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Is it bad practice to access variables in a javascript class without instantiating it?

For example:

var Test = function(){
Test.prototype.tests = [];

var test = new Test();

console.log(Test.prototype.tests); //Is this okay to do? Obviously I can use test.test here, but this is a poor example of why I am wanting to do this; it merely shows my question.

I've run across an instance where I only have an id and I want to use the class to get the correct instance of itself for me such that: Test.prototype.getByID(id); but I wanted to make sure it is proper to do this.

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The prototype is distinct from any instances that are linked to it - remember that the prototype is just a shared object in the property resolution chain and so tests works a bit like a "class static" variable here. In the above code, "Something" will be appended to the [shared] array in the prototype object each time a new instance is created (really, each time Test is invoked). –  user2246674 Jul 26 '13 at 23:04
I don't like this approach (I'd much rather create an external collection/map and explicitly use that), but the outlined approach will "work". Just be careful (as it's especially easy in this case) to not keep unused objects permanently-alive. –  user2246674 Jul 26 '13 at 23:08
Thanks, just to be certain you didn't make a mistake, are you saying it IS easy to keep the object permanently alive because there is always a reference to the object so the garbage collection won't get it, or the other way around? –  Senica Gonzalez Jul 26 '13 at 23:12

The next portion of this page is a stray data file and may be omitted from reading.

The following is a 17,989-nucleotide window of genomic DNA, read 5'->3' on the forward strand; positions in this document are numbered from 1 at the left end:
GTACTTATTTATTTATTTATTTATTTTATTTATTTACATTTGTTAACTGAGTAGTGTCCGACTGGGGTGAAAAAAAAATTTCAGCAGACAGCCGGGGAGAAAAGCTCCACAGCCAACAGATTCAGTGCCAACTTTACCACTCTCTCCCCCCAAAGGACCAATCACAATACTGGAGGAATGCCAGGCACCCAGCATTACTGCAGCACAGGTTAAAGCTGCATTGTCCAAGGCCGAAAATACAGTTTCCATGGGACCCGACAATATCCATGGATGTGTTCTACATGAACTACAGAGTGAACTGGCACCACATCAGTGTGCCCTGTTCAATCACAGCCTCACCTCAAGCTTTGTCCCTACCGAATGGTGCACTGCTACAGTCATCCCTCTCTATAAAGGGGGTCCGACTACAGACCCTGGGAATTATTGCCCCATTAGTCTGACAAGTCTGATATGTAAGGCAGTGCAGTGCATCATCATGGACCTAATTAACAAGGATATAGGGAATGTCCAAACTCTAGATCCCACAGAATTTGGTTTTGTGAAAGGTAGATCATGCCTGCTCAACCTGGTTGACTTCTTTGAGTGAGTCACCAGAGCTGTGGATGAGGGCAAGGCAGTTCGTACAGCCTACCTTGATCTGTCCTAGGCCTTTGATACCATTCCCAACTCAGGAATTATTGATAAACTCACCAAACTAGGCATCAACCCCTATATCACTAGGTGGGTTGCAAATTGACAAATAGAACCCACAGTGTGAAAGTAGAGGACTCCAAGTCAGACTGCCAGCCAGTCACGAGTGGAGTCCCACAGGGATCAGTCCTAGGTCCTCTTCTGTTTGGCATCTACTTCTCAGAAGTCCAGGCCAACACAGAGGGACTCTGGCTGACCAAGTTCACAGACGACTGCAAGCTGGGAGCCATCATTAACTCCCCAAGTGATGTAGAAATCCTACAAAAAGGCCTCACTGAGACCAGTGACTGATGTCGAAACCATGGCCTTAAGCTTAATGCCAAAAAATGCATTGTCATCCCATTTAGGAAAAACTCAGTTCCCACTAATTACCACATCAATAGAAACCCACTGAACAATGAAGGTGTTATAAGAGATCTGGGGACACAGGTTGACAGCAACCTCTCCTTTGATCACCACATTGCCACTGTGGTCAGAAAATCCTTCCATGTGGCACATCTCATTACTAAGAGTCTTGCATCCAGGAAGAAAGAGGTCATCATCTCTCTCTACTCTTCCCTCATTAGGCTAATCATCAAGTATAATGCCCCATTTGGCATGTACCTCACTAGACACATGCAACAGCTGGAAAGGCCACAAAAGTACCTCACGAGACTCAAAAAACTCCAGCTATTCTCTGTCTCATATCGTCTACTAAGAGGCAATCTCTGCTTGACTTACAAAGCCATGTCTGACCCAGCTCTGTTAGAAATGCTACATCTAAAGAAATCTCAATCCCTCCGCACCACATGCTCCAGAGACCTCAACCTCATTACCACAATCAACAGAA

I mean, this.idMap[someKey] = this called from a constructor could be forgotten to be cleaned up when relevant (while prototype.idMap would remain strongly reachable) - just something to watch out for, as it might bite in degenerate cases. If having to add the objects to an external collection, I find it's easier to keep track of the external collection - and simply let it lose reachability so the GC can clean up the entire sub-object graph automatically. In any case, document the behavior. –  user2246674 Jul 26 '13 at 23:14

1 Answer 1

up vote 2 down vote accepted

You could take advantage of closures in JavaScript and do something like the following (jsfiddle). This has the advantage of making your "list of tests" private so it can't be messed with and you don't have to access the prototype which does feel a bit odd:

var Test = (function() {
    var tests = {};

    var Test = function(id){
        tests[id] = this;
        this.id = id;

    Test.getByID = function(id) {
        return tests[id];

    return Test;

var test1 = new Test(1);
var test2 = new Test(2);

var test2_2 = Test.getByID(2);

alert( test1 === test2_2 );//should be false
alert( test2 === test2_2 );//should be true
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Yeah, I've used this method before, but was curious as to the "propers" of whether I can do what I mentioned above. –  Senica Gonzalez Jul 26 '13 at 23:25

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